If your dog does develop osteoarthritis, there are ways to improve quality of life by decreasing inflammation, controlling pain, and slowing the progression of the disease. The best outcomes are often found using multiple therapies simultaneously. Here’s how to know if your dog may be at risk, how you can help delay the onset of osteoarthritis, and what to do if your dog is diagnosed.
What is Canine Osteoarthritis?
Osteoarthritis (OA) is commonly simply called arthritis, and it’s also referred to as degenerative joint disease (DJD). This disease is a progressively worsening inflammation of a joint caused by the deterioration of cartilage. The cartilage may break down due to repetitive stress, injury, age, or disease.
When the joint loses the cushion of cartilage, the result is inflammation, pain, and decreased range of motion. Any joint in the body can develop arthritis, though it’s most often the limbs and lower spine that are impacted.
Osteoarthritis in Dogs: Is My Dog at Risk?
Osteoarthritis is typically found in older dogs. However, dogs at any age may develop it. There are a number of factors that may predispose your dog to osteoarthritis, including:
- Breed—large or giant breeds
- Poor nutrition
- Injuries like a torn ligament or fracture
- Hip or elbow dysplasia
- Highly repetitive athletic activities like agility and flyball
- Bacterial or fungal infection and tick-borne diseases like Lyme disease, Rocky Mountain spotted fever, or others
If your dog has a predisposition to osteoarthritis, you’ll want to be sure to implement the preventive methods mentioned below. It’s also important to have regular vet visits and to be aware of the signs of pain in your dog.
Signs of Arthritis in a Dog
Osteoarthritis isn’t always easy to detect, especially in the beginning. Dogs often hide their pain until it becomes more severe when there is more damage to the joint(s). If you notice any of the following signs in your dog at any age, schedule an appointment with your vet.
- Unwilling to play, lay down, or jump
- Sensitive to touch
- Panting or excessive licking
- Barking or whining with no explanation
- Weight gain
- Difficulty pottying or having accidents in the house
Pain can be very subtle, so keep a close eye on your dog. If you notice any of these signs, and especially more than one, it’s a good idea to schedule an appointment with your vet right away.
What Can I Do If My Dog Has Osteoarthritis?
To diagnose your dog, your vet will perform a full examination and will assess your dog’s range of motion. Your vet may also suggest x-rays as they show the degree of damage in a joint.
There are a number of things you can do around your home to make it easier for your dog. First, consider slip-free flooring if you can, like carpeting or even area rugs and runners. Keep your dog’s nails trimmed and trim any fur on their paws to help keep them from slipping.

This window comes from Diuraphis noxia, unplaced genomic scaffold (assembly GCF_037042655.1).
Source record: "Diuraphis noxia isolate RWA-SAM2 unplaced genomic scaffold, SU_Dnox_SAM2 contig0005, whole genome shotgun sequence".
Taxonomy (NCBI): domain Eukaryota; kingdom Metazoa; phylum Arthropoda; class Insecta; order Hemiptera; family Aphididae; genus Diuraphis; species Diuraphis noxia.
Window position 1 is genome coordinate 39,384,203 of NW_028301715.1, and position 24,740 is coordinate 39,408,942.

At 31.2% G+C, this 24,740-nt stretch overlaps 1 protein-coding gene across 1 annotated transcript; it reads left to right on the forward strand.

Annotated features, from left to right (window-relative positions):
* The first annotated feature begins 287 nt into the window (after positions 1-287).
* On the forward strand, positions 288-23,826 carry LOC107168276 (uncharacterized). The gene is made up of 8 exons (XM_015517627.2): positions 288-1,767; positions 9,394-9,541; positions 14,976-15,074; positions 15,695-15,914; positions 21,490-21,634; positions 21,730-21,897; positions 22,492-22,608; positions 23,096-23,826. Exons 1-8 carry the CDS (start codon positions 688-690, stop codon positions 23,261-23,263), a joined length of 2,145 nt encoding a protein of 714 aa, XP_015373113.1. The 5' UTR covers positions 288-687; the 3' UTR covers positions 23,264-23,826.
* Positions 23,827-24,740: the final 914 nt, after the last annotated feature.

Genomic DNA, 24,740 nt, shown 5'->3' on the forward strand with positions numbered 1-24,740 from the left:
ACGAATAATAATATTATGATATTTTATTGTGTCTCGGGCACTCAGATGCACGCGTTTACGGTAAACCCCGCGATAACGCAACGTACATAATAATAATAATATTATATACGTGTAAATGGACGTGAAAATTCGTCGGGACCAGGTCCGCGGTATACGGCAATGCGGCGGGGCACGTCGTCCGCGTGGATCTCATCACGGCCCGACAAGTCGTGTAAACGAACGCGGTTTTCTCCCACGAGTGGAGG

Invest in an orthopedic bed if you can, and provide raised dishes so your dog doesn’t have to bed so far to eat and drink. You might need a ramp or steps to help your dog access their favorite spots and get into the car.
And speaking of steps, you might want to prevent access to stairs as the osteoarthritis progresses unless you’re around to assist. A baby gate can work well for this.
Treatments for Osteoarthritis
There are many different treatments for osteoarthritis. Some of them are beneficial as a preventive, and all can be used following diagnosis. Here are the top options.
Supplements are safe and effective ways to help reduce inflammation and slow joint damage progression. Two of the most common supplements are glucosamine and chondroitin. MSM (methylsulfonylmethane) is also used, and commonly combined with glucosamine and/or chondroitin.
Omega-3 fatty acids found in fish oil and green-lipped mussel are also recommended, which are good for the skin and joints. They can be used at any age and are often considered a helpful preventive.
Non-steroidal anti-inflammatory drugs (like Rimadyl, Metacam, and others) are commonly prescribed for dogs with osteoarthritis. They help to reduce inflammation as well as pain, making them very effective with this disease.
These drugs can have significant side effects, though. If you decide to give them to your dog, your vet will discuss the risks and will recommend regular blood work to monitor.
Please never give human pain medications to your dog unless directed by a veterinarian, as they can cause life-threatening side effects. NSAIDs will be prescribed specifically for your dog and human NSAIDs are generally not used.
Maintaining a healthy weight is a good idea for all dogs of any age, whether they have osteoarthritis or not. For dogs with the disease, it’s especially critical to not carry excess weight on their already damaged joints. Not only will extra weight cause additional pain, but it can cause the cartilage to break down faster. Obesity can also cause other diseases, so keep your dog healthy and trim.
Physical rehab is another great way to help your dog with osteoarthritis before and after the diagnosis. Canine rehab vets are trained on proper weight management and implementing an exercise plan to help your dog maintain muscle, important for arthritis.
Many rehab vets also use alternative therapies to help your dog by promoting healing and managing pain. Cold laser therapy and an Assisi Loop can be beneficial, as well as acupuncture, massage, and exercise.
Osteoarthritis in Dogs Can Be Manageable With Help
No owner wants their dog to develop osteoarthritis. However, there are a lot of effective options to help most dogs maintain a great quality of life. It’s all about mobility and effectively managing pain to maintain a good quality of life.